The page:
National sure does talk a good game before an election. This time we’re looking at their rhetoric on education, especially tertiary education:
Key: I’m passionate about ensuring today’s young people get the education they need to succeed. Education is a liberator.. It’s what makes it possible for a kid from even the most challenging background to climb the ladder of opportunity.
Key: …our five-point plan for the economy to make New Zealand a wealthier, more successful country. This plan includes: … An unwavering focus on lifting education standards.
National’s policy: National will work for a dynamic tertiary education system that ensures New Zealanders from all educational backgrounds have opportunities to gain world-class skills and knowledge, and are able to progress to higher levels of learning.
We all know how the reality turned out after the election. Marty G listed National’s budget cuts to education, things like Adult Education programmes, Early Childhood Education Professional Development, and Literacy, Language and Numeracy. There was some money in the budget for new schools (good!), but tertiary education got clobbered, with funding “increases” that don’t even keep up with inflation and are therefore effective cuts. Some of the issues are discussed here:
In the aftermath, those protesting most loudly have been tertiary education students and those running the institutions they attend, both sides for once unified in their mutual dissatisfaction with the Budget’s changes to tertiary education funding. The $22 million-a-year government Tripartite Funding, used over the past two years to increase salaries for university lecturers and researchers at New Zealand’s eight universities, has been slashed.. Tertiary scholarships worth $98m that helped poor students and bonded others to stay in New Zealand have been axed, along with planned increases to industry training funds. This is despite Prime Minister John Key saying at February’s Job Summit in Manukau that he was keen on increasing levels of industry training right now. The universities are outraged. … Recently, Australia responded to the global recession by investing more than A$5 billion in tertiary education and the United States has invested US$30b. Our Government is, conversely, heading the other way. The slashed funding will simply send university researchers and lecturers overseas, because New Zealand won’t be able to address the pay disparities internationally, McCutcheon contends. … The funding arguments come at a time when the recession and subsequent rise in unemployment have led to an upsurge in enrolments in higher education. Many universities and polytechnics have been carrying unfunded students, but they claim that that is becoming increasingly difficult and they may be forced to turn some away. They argue there is no point reducing the cost of study if the quality of universities students attend declines through underinvestment.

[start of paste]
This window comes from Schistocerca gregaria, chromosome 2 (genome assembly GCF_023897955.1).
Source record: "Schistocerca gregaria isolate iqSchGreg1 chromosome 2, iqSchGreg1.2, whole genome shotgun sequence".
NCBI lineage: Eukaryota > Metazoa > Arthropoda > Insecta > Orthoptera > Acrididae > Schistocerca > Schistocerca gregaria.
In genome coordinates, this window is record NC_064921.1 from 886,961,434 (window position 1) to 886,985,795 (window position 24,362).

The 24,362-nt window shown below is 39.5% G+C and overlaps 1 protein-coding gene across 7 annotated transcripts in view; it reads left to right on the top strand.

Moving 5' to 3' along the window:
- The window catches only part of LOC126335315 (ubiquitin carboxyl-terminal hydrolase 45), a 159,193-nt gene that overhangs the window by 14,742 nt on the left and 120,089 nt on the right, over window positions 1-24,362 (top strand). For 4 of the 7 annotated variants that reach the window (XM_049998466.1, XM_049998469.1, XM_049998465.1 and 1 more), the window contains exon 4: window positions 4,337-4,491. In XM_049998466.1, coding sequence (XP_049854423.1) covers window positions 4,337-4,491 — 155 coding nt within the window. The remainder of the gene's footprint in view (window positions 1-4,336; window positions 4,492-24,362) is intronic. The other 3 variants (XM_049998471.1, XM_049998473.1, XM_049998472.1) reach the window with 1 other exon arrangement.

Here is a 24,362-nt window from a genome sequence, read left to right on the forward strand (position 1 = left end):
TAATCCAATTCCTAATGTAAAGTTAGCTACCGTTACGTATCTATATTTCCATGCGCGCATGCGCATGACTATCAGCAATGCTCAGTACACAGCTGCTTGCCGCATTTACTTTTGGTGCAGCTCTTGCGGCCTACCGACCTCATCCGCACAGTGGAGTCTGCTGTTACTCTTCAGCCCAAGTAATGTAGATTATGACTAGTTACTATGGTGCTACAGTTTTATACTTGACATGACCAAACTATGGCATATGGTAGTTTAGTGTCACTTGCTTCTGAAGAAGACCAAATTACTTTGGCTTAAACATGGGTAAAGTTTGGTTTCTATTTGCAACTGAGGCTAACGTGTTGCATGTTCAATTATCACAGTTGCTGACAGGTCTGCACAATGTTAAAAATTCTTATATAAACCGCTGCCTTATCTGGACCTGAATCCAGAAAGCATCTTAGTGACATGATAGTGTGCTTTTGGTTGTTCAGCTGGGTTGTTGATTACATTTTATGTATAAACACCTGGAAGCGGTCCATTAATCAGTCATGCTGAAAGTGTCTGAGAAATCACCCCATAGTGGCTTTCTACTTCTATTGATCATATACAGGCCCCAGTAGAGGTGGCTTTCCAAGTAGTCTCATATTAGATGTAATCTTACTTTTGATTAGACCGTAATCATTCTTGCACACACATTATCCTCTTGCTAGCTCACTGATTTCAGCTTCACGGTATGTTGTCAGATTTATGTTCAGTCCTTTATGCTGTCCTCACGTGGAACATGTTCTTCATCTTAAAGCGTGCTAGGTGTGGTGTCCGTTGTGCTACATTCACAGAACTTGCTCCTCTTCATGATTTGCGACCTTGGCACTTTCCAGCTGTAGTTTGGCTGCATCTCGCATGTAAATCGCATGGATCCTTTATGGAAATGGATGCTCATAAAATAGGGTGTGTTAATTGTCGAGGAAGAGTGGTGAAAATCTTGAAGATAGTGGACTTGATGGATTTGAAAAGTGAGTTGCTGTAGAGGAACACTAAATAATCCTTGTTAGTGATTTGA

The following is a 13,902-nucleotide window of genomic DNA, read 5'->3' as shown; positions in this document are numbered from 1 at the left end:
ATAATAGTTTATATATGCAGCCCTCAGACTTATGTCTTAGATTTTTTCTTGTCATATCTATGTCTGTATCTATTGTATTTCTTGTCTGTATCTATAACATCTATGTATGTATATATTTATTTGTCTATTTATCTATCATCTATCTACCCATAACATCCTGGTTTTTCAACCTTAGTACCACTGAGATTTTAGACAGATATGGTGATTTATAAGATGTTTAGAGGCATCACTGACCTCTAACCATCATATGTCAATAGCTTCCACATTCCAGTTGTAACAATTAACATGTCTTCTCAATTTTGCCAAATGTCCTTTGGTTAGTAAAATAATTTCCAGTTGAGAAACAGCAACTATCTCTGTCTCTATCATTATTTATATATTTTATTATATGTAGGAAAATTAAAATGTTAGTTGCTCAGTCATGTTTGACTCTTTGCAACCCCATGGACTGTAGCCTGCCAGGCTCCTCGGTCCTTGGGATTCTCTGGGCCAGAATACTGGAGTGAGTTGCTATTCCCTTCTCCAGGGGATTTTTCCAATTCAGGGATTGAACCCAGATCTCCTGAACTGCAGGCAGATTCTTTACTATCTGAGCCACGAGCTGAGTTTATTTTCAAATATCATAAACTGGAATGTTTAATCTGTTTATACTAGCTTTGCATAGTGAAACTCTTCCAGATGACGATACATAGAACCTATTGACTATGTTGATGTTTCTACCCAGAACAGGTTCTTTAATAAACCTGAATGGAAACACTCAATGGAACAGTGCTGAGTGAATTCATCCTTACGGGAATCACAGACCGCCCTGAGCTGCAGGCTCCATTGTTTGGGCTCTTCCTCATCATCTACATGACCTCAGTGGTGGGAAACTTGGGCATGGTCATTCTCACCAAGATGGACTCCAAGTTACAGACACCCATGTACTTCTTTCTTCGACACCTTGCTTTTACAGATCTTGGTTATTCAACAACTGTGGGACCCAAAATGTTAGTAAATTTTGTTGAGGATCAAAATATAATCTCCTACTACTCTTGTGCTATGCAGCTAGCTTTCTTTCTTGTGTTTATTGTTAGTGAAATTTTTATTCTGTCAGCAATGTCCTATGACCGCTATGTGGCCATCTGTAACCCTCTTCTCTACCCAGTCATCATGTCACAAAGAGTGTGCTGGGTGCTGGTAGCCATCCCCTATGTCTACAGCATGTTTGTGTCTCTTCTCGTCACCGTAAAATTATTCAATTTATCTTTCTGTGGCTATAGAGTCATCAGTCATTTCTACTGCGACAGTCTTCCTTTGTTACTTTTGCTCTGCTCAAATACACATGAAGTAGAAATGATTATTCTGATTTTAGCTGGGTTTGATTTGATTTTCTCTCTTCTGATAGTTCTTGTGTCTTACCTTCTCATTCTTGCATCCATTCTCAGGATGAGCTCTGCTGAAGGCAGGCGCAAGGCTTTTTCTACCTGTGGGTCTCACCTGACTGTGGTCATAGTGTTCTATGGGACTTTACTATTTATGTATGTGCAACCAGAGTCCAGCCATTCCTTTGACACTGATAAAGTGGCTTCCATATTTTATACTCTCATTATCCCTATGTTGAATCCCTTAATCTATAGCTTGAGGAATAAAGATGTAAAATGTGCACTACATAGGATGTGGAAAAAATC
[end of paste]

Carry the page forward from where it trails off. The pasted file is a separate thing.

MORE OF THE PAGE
Despite increasing rolls and the vital place of tertiary education in the economy, despite these funding cuts, and despite expecting tertiary institutions to carry unfunded students, National are talking very tough:
“Don’t run out of money, because I’m not going to give you any.” That was the blunt message from Finance Minister Bill English at the annual Institutes of Technology and Polytechnics conference in Wellington yesterday. … “Well-run institutions will succeed, regardless of size. Badly-run ones won’t succeed and may end up going out of existence,” he said. “It’s past the time Government can offer continuous support to reinforce failure. You fix it, or we will find someone else who will make the decision that needs to be made.”
Some would suggest that it is classic National tactics to deliberately run down public institutions, claim they are broken, and sell them off for the private sector to “fix”. Are we seeing the start of that process in tertiary education?